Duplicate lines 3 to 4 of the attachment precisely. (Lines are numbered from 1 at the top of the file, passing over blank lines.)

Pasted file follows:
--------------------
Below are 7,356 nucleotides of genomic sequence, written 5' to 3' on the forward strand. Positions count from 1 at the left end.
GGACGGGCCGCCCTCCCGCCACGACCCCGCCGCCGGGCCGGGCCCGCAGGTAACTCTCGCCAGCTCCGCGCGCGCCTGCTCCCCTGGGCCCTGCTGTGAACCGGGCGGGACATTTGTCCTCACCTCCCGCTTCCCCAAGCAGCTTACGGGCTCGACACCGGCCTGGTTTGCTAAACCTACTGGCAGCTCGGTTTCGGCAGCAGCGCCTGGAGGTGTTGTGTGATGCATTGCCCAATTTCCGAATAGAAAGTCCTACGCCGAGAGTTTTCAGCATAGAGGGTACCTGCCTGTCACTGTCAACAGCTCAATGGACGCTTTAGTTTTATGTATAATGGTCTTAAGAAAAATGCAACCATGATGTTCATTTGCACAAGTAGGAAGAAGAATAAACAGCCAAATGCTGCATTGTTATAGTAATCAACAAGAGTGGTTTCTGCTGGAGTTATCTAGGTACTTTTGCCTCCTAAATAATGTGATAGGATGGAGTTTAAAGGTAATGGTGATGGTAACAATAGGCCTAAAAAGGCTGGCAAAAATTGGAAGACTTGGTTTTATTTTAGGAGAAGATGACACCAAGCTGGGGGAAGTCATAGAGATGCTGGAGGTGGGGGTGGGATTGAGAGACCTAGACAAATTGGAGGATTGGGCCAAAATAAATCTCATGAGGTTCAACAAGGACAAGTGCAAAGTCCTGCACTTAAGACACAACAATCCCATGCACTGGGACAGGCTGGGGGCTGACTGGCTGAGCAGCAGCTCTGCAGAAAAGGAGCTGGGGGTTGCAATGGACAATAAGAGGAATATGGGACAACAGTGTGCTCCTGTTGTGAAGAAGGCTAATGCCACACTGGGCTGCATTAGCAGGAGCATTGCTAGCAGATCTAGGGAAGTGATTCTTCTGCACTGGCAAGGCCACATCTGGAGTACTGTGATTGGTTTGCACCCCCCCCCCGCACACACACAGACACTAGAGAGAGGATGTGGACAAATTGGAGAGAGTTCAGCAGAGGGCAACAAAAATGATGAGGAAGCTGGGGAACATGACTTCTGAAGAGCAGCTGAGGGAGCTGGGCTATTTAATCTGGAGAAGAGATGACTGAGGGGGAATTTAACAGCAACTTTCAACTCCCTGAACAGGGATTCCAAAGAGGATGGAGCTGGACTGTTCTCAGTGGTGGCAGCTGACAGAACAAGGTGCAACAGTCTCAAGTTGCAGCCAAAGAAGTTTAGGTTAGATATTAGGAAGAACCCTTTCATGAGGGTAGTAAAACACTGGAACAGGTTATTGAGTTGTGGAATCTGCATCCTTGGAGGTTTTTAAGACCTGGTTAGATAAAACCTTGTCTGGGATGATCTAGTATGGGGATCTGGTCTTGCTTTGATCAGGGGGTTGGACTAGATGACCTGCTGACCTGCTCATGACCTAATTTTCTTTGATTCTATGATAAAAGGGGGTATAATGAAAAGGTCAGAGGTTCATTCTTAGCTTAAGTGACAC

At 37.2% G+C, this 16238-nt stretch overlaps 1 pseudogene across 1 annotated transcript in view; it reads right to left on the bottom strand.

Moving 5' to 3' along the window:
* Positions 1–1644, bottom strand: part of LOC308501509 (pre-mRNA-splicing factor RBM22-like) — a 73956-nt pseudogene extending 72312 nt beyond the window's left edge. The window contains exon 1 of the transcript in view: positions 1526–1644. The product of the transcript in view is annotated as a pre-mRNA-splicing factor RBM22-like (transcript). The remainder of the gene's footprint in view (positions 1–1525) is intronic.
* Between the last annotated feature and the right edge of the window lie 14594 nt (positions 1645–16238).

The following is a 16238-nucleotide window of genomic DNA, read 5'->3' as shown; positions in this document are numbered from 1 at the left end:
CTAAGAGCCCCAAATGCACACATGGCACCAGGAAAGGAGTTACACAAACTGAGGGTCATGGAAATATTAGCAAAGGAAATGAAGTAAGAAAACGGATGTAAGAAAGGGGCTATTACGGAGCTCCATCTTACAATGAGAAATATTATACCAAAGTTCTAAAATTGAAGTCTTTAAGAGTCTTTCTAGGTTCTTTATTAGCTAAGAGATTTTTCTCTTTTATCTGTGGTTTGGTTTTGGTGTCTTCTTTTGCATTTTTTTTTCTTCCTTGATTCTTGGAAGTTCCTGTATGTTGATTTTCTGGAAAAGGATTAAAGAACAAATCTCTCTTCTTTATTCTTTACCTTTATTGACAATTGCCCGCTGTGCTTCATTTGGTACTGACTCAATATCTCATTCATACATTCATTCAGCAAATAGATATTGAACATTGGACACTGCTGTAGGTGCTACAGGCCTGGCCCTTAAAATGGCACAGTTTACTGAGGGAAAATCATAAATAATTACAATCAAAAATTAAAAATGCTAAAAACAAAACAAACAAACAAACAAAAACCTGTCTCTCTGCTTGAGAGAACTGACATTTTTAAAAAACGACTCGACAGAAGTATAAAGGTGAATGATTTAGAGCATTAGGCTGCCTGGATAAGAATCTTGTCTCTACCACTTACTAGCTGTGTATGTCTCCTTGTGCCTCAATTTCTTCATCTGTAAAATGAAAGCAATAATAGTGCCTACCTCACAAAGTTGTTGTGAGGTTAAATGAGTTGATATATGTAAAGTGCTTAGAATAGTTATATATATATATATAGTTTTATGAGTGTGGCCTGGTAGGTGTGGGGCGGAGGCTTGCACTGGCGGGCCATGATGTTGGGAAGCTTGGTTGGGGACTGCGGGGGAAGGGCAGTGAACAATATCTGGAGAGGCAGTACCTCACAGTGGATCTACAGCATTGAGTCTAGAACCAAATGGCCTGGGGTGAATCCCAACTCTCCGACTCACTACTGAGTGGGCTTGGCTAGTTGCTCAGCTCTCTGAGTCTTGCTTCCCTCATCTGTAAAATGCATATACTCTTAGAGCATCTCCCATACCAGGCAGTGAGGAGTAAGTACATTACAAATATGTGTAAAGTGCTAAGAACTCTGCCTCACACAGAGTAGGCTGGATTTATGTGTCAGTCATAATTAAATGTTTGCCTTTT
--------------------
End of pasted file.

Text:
At 37.2% G+C, this 16238-nt stretch overlaps 1 pseudogene across 1 annotated transcript in view; it reads right to left on the bottom strand.

Moving 5' to 3' along the window: